We’re almost half way done with training, and though I can hold a conversation and divulge a 15 minute charla on self-esteem to the locals, I still have mountains to cross before I will feel comfortable communicating. I haven’t quite felt the whole ‘culture shock’ thing yet; I’m not sure how, but it’s already starting to feel like home, which is somewhat unfortunate considering we head to our permanent sites in just a few weeks.  I still can’t decide if I would rather be placed in a large city or somewhere far out where your closet neighbors are the stars above.  All I know is that I check my phone once a day, email twice a week and thoroughly enjoy being free from the chains of constant communication. You would always see the people in a crowded location or on public transportation talking on their cell phones and wondering what was so important they had to annoy you on your morning commute. Then my phone would ring and I would do the same damn thing. I would walk to work, texting, on the train, checking emails.  I stopped taking the time to see the world around me, to talk to the person on the train next to me—probably because they were on their I-phones as well – but here, you see everything. You talk to the person selling bananas, you ask the cab driver how his day is going, you smile at the children walking by, and for the love of god if you text and walk here a bull will absolutely head butt you in the face without warning or in my case, fall into a large garbage-filled hole in the sidewalk.  I almost decapitated one of my youth with a soccer ball that same day, it was a rough week.  I realized post-decapitation, that I was getting paid (and I use the term ‘paid’ loosely) to interact with mankind.

It’s something so many of us have stopped doing.

It’s hard to find a moment to yourself here (coffee, wine and chocolate as well), and when you are alone you’re thinking about giving your next charla, training session, program interview, language progression, will I have to shower in a dark bucket for the next 2 years, is it illegal for that hombre to be texting while operating his tractor, did I sound like a 7 year-old having an aneurism during my talk at the health center,  is that 6 inch centipede going to crawl into my mouth when I’m asleep tonight if I let it live, will my bra explode on my way to the city if I try to fit my wallet, cell phone, notebook, and credit cards in there, why does my deodorant refuse to work here, why are all of my bras suddenly so oddly misshapen, why does the small old lady in the market like to slap me on the wrist when I walk by her, what kind of meat is floating in my soup, why am I eating soup for the 4th day in a row when it’s 98 degrees outside, how do you say ‘degrees’ in  Spanish, whatever happened to Nick Lachey, did Jessica have her baby…? And so on.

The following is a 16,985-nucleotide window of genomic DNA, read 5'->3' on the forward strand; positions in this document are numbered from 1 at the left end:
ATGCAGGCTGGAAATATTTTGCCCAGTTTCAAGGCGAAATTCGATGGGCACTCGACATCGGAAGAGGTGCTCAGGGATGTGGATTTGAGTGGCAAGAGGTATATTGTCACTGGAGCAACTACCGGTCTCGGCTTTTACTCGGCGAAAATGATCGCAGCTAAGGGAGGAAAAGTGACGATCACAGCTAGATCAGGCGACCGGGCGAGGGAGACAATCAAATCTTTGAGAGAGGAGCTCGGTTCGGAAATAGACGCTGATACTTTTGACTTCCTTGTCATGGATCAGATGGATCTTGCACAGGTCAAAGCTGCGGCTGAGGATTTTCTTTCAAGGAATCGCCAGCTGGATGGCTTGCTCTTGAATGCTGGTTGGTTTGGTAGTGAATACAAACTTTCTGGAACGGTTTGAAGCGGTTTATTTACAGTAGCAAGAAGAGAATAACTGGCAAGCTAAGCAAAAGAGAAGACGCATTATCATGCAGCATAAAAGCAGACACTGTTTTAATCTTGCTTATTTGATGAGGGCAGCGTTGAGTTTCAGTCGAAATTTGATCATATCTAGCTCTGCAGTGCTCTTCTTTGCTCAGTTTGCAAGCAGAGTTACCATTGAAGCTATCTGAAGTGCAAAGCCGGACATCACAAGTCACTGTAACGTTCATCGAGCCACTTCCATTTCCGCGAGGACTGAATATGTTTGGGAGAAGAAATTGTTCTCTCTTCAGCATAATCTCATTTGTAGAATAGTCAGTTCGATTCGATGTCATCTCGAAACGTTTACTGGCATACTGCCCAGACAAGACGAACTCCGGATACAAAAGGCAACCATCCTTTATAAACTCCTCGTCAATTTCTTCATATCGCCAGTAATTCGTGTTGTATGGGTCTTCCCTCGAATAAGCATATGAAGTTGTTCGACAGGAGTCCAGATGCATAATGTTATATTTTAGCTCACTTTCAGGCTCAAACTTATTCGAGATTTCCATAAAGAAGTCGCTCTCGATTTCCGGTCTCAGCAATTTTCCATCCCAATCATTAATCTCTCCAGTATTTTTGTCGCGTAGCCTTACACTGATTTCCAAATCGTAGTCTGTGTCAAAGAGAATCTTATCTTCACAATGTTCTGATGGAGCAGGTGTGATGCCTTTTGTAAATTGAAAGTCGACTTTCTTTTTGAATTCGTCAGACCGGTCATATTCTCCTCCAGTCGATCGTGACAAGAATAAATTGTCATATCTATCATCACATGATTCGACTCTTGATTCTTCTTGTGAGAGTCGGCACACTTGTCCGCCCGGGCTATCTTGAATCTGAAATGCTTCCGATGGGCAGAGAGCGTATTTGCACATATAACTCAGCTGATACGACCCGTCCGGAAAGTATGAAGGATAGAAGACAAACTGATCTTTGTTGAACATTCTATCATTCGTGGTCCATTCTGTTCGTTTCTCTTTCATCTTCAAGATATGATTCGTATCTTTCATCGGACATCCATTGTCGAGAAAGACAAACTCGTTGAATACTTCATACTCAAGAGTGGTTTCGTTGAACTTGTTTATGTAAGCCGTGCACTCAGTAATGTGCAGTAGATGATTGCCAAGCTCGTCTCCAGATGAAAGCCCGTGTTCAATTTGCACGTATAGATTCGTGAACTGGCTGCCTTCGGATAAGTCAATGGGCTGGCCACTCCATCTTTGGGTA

While attempting to distress and minimize those thoughts on a walk, I somehow found an opening between pueblos, which hosts nothing but open sky, a faint outline of the mountains and almost every type of tree you can imagine. The palm trees gently flirt with tall outlined brush reminiscent of an African Serengeti.  Every time I visit, I hope a giraffe will peek its neck around the corner, but I’m realizing the odds of that happening are somewhat low.  I walk the narrow, unkempt, dirt road to a hidden opening in the barbed wire fence just before sunset; I put on the Youngbloods, my mind quiets down, the first star makes its debut…and the world starts to make sense again.  

As I started my trek home and stepped back onto the dirt road at dusk the other night, ‘Learning to Fly’ shuffled its way into my headphones…

Well I started out
down a dirty road
I started out all alone
and the sun went down
as I crossed the hill
and the town lit up 
and the world got still

Sometimes the universe just sort of gets it. 

Nana emoticon for the day: I got this. 

Adventure is a path. Real adventure – self-determined, self-motivated, often risky – forces you to have firsthand encounters with the world. The world the way it is, not the way you imagine it. Your body will collide with the earth and you will bear witness. In this way you will be compelled to grapple with the limitless kindness and bottomless cruelty of humankind – and perhaps realize that you yourself are capable of both. This will change you. Nothing will ever again be black-and-white.

And so it begins